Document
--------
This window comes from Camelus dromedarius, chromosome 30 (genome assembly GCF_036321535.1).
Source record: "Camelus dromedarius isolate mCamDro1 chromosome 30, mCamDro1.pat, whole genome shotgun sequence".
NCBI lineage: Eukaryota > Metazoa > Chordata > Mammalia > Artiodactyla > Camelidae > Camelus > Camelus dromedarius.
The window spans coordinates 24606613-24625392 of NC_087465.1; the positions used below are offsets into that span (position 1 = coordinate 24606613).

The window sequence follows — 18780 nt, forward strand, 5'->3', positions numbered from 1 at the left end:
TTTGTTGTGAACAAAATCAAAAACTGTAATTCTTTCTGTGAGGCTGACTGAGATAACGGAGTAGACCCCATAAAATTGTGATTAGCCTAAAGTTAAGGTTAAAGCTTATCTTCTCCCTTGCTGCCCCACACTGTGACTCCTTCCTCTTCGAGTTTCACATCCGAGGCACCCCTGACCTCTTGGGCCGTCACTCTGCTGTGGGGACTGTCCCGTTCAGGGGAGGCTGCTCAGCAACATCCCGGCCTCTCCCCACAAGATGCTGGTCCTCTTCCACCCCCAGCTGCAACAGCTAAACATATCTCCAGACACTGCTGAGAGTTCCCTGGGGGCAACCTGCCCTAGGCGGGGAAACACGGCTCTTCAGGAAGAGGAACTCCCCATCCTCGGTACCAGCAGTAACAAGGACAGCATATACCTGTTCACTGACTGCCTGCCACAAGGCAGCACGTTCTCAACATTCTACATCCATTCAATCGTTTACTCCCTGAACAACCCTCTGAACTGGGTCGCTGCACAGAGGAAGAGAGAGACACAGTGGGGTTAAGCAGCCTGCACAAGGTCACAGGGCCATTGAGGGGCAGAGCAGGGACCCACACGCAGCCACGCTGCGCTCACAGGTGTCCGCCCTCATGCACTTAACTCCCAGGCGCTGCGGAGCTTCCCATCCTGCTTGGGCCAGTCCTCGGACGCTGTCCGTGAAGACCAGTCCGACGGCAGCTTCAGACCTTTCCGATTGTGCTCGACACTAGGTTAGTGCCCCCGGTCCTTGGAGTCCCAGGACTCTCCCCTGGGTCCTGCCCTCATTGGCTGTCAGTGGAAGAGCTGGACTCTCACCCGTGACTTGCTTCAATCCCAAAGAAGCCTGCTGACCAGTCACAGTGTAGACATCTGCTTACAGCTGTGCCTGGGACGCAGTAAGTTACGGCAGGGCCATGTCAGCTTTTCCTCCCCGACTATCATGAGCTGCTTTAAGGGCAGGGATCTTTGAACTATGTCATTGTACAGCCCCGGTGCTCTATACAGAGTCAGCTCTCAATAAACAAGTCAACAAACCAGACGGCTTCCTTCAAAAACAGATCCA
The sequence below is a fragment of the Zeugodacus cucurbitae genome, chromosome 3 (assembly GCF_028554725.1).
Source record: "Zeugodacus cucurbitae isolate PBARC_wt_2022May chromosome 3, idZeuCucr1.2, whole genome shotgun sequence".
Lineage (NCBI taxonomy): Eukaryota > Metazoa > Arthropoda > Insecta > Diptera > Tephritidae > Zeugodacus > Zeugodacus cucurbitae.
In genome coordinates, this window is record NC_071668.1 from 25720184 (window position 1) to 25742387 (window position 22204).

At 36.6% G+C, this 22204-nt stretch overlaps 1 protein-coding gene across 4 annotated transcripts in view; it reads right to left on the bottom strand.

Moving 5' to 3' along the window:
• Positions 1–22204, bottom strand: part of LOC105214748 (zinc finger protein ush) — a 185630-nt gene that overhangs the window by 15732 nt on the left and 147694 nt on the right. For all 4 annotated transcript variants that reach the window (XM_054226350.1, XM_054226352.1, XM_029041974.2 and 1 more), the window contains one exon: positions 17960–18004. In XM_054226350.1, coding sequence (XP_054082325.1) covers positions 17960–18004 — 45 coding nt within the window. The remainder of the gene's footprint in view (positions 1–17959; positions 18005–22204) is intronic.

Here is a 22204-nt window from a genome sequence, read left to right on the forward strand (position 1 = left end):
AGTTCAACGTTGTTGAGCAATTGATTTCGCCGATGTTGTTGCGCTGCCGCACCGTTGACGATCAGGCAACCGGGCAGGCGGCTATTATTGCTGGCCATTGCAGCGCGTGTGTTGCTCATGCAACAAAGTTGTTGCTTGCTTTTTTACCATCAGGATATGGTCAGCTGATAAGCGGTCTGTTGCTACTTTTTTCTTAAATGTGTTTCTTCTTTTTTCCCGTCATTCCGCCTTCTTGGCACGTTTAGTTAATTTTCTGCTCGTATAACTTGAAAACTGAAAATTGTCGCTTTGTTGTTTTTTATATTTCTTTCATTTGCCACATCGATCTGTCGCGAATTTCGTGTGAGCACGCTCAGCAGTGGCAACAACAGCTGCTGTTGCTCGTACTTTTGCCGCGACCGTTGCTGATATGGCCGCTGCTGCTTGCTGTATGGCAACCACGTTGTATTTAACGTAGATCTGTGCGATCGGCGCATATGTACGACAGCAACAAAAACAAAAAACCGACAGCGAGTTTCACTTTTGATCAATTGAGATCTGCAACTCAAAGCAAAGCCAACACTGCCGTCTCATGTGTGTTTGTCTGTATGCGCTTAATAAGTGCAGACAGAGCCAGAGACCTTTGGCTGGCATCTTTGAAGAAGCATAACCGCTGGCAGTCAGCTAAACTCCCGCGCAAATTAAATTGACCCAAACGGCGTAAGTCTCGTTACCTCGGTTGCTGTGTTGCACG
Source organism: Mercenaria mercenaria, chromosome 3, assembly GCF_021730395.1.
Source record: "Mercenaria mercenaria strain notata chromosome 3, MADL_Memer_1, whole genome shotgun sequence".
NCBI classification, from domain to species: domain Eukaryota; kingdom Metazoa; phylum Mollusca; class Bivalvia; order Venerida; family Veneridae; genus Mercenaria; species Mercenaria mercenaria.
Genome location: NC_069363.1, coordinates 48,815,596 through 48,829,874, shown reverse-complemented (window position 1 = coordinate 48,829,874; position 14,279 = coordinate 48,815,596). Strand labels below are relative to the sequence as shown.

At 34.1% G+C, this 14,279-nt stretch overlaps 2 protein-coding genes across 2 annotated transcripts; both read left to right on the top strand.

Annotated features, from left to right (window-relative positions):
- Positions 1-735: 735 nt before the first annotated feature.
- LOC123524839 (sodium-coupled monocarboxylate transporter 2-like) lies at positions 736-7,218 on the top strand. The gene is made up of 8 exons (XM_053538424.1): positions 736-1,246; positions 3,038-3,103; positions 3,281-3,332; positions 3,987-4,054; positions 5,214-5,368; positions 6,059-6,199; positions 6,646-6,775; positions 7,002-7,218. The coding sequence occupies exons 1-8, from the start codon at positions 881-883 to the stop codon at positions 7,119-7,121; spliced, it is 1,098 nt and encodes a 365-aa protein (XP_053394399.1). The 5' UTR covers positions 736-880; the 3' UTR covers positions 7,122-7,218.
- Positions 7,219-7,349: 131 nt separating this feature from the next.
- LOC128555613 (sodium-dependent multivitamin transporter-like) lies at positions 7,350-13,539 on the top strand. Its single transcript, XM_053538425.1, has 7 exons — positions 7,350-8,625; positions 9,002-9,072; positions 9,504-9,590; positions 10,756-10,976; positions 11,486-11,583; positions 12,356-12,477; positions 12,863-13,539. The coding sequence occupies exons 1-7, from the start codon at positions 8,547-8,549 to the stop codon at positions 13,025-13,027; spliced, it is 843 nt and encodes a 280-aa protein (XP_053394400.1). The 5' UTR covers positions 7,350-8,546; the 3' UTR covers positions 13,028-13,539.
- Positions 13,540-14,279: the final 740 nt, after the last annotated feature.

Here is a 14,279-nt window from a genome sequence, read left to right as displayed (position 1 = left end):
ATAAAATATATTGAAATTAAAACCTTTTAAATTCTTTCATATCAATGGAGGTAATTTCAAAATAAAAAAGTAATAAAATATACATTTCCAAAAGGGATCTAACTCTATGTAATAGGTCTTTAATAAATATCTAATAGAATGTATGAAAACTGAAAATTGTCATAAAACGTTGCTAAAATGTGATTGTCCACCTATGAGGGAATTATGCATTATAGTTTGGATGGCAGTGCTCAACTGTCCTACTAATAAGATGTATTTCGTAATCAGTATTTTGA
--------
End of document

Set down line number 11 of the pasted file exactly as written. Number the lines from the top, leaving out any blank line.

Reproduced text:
At 36.6% G+C, this 22204-nt stretch overlaps 1 protein-coding gene across 4 annotated transcripts in view; it reads right to left on the bottom strand.